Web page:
As they tout the strength of the state’s gun laws amid a spate of deadly mass shootings, Massachusetts legislators and advocates are also warily eyeing an impending Supreme Court decision that has the potential to gut the state’s strict licensing rules and prompt a scramble on Beacon Hill to respond.
The Supreme Court could soon rule on — and, many legal observers expect, strike down — a New York law that puts strict limits on people carrying a handgun outside their home. The reverberations would rattle through Massachusetts and a handful of other states with similar laws, potentially invalidating firearm statutes that supporters say help keep residents safe.
“It’s a change that would have a lot of day-to-day consequences. In the places you go to in public, there could be people carrying firearms where there weren’t before,” said Cody Jacobs, a lecturer at the Boston University School of Law and a former staff attorney at what is now the Giffords Law Center to Prevent Gun Violence.
Jacobs and others acknowledge that it’s unclear how broadly the Supreme Court could craft such a decision, which would dictate the legislative response. “But,” he said, “even a narrow decision striking down New York’s law is going to have a big impact on Massachusetts.”
In New York, state law requires people to apply for a permit to carry a concealed gun, and to show “proper cause,” or a special need to carry a gun outside their home that goes beyond a generalized social danger or fear.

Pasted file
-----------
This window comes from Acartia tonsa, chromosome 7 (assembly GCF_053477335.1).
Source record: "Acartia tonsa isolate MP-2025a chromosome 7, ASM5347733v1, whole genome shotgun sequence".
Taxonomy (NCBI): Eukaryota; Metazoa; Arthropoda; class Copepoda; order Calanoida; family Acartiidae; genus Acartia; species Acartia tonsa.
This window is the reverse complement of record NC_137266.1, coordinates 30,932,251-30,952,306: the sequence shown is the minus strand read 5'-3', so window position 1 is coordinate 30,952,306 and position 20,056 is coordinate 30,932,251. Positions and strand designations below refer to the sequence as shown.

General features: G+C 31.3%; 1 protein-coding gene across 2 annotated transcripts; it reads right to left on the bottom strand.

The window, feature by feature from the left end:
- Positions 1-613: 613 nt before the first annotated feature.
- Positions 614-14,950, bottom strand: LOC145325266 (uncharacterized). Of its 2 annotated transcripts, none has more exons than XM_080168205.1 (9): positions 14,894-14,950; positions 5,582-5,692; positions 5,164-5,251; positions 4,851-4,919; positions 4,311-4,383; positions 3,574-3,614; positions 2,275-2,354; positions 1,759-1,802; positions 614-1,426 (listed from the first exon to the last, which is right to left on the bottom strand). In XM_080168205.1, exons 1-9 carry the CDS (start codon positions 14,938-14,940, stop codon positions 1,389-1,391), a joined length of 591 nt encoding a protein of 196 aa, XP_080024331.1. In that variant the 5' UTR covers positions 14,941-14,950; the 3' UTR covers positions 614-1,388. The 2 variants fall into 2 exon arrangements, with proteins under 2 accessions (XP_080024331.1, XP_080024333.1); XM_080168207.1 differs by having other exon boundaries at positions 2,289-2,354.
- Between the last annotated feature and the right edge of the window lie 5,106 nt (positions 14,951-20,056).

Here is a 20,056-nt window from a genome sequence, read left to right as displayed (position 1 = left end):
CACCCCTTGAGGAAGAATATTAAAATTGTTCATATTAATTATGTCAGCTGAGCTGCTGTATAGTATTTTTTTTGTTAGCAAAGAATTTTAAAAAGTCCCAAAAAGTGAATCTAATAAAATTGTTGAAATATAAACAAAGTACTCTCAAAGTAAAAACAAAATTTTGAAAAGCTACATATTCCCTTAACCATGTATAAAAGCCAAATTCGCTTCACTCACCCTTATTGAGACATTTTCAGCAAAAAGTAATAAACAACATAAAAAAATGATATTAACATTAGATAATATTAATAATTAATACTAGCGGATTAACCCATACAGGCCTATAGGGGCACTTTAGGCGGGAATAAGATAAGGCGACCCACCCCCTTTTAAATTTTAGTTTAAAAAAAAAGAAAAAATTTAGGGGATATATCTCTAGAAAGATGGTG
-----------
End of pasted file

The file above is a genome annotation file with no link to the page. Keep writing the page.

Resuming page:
Massachusetts has a similar standard. Under state law, local police chiefs, who serve as the state’s licensing authority, may issue a license to carry — which allows the purchase and carrying in public of a handgun — to someone if that person shows a “good reason” to have one, including if they “fear injury to the applicant or the applicant’s property.”
Massachusetts also gives chiefs wide discretion in determining whether someone is suitable to have a license to carry. That means the application of the law can vary widely, including in the restrictions local officials can place on licenses.
In Boston, for example, city officials tell prospective applicants they could restrict a license to just hunting or recreational shooting, limiting a person to carrying the gun to and from the range. Or, if a person says they are applying for a license to carry because they want a gun for work — they may carry a lot of money on them and want protection, for example — the city could restrict the license to “business activities” only.
The Supreme Court recognized the Second Amendment as an individual right in 2008′s District of Columbia v. Heller, but the ruling was limited, protecting the right to keep a gun “in defense of hearth and home.”
In the case before it now, New York State Rifle & Pistol Association v. Bruen, the justices are weighing whether denying an application for a concealed carry license for “self defense” — outside the home and in public — violates the Second Amendment.
To be sure, the court could let current law stand. But many observers, citing justices’ line of questioning during oral arguments last year, expect the conservative majority to rule that the New York statute infringes on the right to keep and bear arms. And, as a result, “states will be much more limited in their ability to stop people from carrying guns,” said Kent Greenfield, a Boston College law professor.